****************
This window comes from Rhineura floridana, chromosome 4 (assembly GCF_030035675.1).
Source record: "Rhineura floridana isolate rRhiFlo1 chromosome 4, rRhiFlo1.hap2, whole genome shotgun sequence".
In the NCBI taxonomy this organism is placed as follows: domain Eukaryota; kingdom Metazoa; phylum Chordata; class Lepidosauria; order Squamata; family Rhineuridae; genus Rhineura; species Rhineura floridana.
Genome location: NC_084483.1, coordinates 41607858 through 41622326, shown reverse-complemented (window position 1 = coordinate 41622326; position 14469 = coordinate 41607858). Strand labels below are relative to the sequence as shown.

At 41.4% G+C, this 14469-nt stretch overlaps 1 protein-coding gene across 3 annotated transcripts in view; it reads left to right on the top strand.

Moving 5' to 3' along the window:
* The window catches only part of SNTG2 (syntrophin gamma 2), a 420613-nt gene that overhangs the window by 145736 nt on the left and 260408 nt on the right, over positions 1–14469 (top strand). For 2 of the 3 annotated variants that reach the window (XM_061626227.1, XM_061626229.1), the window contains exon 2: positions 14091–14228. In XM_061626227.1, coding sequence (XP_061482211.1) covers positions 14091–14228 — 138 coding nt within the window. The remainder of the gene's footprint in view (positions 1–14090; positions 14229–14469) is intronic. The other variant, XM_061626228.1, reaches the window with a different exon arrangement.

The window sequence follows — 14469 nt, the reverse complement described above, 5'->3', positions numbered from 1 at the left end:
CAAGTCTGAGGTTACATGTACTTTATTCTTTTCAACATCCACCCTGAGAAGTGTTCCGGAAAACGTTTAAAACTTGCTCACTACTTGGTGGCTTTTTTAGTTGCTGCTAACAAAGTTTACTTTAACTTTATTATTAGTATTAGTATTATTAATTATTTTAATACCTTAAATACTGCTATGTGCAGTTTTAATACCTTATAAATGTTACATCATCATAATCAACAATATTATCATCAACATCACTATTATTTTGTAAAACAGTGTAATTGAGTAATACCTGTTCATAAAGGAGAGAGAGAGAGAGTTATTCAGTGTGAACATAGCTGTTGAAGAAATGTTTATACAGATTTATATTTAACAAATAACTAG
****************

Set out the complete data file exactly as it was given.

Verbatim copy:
This window comes from Rhineura floridana, chromosome 4 (assembly GCF_030035675.1).
Source record: "Rhineura floridana isolate rRhiFlo1 chromosome 4, rRhiFlo1.hap2, whole genome shotgun sequence".
In the NCBI taxonomy this organism is placed as follows: domain Eukaryota; kingdom Metazoa; phylum Chordata; class Lepidosauria; order Squamata; family Rhineuridae; genus Rhineura; species Rhineura floridana.
Genome location: NC_084483.1, coordinates 41607858 through 41622326, shown reverse-complemented (window position 1 = coordinate 41622326; position 14469 = coordinate 41607858). Strand labels below are relative to the sequence as shown.

At 41.4% G+C, this 14469-nt stretch overlaps 1 protein-coding gene across 3 annotated transcripts in view; it reads left to right on the top strand.

Moving 5' to 3' along the window:
* The window catches only part of SNTG2 (syntrophin gamma 2), a 420613-nt gene that overhangs the window by 145736 nt on the left and 260408 nt on the right, over positions 1–14469 (top strand). For 2 of the 3 annotated variants that reach the window (XM_061626227.1, XM_061626229.1), the window contains exon 2: positions 14091–14228. In XM_061626227.1, coding sequence (XP_061482211.1) covers positions 14091–14228 — 138 coding nt within the window. The remainder of the gene's footprint in view (positions 1–14090; positions 14229–14469) is intronic. The other variant, XM_061626228.1, reaches the window with a different exon arrangement.

The window sequence follows — 14469 nt, the reverse complement described above, 5'->3', positions numbered from 1 at the left end:
CAAGTCTGAGGTTACATGTACTTTATTCTTTTCAACATCCACCCTGAGAAGTGTTCCGGAAAACGTTTAAAACTTGCTCACTACTTGGTGGCTTTTTTAGTTGCTGCTAACAAAGTTTACTTTAACTTTATTATTAGTATTAGTATTATTAATTATTTTAATACCTTAAATACTGCTATGTGCAGTTTTAATACCTTATAAATGTTACATCATCATAATCAACAATATTATCATCAACATCACTATTATTTTGTAAAACAGTGTAATTGAGTAATACCTGTTCATAAAGGAGAGAGAGAGAGAGTTATTCAGTGTGAACATAGCTGTTGAAGAAATGTTTATACAGATTTATATTTAACAAATAACTAG